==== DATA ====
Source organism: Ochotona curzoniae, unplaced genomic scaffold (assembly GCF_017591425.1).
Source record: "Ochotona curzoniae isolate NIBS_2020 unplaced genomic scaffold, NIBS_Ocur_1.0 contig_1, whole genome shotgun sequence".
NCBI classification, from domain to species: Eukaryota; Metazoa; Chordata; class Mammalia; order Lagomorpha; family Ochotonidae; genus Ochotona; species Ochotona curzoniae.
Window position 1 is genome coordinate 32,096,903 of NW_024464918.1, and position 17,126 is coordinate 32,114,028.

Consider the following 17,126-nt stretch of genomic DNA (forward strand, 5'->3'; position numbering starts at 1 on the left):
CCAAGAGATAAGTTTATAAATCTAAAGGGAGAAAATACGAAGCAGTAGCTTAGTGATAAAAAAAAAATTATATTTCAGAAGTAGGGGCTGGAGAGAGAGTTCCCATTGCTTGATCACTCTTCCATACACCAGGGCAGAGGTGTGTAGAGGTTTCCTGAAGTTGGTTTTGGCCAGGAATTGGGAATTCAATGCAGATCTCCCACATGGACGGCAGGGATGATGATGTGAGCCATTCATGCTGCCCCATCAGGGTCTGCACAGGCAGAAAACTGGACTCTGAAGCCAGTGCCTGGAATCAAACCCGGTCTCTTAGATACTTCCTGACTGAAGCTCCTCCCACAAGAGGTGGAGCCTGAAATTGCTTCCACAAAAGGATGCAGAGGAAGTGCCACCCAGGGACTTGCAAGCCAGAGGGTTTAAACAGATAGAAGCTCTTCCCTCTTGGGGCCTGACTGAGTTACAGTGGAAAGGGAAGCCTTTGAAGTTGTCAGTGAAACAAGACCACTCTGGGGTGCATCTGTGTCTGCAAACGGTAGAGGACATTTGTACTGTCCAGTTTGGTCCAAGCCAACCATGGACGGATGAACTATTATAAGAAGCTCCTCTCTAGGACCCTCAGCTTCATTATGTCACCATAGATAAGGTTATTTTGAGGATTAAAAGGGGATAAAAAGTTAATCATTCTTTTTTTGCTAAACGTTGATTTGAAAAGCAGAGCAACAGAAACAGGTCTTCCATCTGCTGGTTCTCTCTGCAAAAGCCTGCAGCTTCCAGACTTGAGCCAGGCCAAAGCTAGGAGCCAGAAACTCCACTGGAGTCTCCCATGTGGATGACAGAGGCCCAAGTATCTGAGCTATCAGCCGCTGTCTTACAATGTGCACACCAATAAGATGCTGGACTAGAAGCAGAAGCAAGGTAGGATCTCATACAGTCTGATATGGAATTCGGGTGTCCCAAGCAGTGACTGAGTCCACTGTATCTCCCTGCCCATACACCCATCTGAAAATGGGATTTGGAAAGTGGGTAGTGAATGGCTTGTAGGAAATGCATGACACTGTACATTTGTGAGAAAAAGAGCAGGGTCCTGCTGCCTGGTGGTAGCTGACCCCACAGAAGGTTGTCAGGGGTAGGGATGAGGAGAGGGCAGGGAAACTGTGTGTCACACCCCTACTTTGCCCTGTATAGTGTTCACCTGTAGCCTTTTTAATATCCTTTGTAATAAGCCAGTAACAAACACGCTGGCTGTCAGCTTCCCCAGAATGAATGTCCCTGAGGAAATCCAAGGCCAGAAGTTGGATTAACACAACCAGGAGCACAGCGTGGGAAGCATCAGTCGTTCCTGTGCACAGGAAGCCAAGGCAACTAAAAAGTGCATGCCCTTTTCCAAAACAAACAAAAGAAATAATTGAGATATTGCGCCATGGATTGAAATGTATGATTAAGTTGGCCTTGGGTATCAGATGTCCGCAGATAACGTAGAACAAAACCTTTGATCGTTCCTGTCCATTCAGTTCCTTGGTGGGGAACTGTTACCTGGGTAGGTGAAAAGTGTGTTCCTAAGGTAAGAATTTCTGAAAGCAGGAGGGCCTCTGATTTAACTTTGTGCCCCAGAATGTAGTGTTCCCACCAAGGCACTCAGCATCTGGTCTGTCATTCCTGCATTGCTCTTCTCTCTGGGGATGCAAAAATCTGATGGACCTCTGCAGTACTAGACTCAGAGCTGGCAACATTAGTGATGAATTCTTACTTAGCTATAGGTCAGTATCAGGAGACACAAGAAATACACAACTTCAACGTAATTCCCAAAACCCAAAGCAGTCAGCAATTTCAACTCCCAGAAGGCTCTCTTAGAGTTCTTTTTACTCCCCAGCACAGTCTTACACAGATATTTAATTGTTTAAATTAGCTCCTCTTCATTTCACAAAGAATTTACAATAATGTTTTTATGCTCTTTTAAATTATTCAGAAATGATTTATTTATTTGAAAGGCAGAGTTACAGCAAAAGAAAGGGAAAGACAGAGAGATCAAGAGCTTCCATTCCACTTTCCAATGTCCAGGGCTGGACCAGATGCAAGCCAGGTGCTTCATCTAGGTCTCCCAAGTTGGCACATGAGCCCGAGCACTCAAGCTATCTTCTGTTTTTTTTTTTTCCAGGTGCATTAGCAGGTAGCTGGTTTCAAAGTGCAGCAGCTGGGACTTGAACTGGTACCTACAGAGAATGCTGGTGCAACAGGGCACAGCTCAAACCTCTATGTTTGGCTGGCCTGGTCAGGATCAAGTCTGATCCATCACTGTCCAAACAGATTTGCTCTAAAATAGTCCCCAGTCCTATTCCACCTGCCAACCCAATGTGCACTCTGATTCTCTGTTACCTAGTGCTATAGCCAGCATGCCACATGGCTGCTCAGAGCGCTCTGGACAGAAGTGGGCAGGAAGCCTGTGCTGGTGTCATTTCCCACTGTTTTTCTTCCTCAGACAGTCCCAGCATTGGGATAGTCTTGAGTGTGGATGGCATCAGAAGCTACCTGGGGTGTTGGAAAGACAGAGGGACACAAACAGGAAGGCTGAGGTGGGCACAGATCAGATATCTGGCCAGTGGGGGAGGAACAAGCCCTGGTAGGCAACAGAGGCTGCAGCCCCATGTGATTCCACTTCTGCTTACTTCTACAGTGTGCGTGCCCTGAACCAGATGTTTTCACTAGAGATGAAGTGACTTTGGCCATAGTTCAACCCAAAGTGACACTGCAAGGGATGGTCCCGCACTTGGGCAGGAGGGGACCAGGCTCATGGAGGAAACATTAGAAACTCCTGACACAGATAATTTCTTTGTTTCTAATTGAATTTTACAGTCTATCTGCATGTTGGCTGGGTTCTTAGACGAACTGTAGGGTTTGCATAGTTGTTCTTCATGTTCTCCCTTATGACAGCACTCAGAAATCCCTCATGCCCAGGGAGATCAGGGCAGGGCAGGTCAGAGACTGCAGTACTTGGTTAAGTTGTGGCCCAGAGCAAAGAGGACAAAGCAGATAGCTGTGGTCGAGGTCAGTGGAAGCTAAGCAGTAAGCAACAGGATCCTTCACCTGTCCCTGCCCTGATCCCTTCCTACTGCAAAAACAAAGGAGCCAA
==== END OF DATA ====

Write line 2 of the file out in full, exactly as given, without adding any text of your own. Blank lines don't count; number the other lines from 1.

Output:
Source record: "Ochotona curzoniae isolate NIBS_2020 unplaced genomic scaffold, NIBS_Ocur_1.0 contig_1, whole genome shotgun sequence".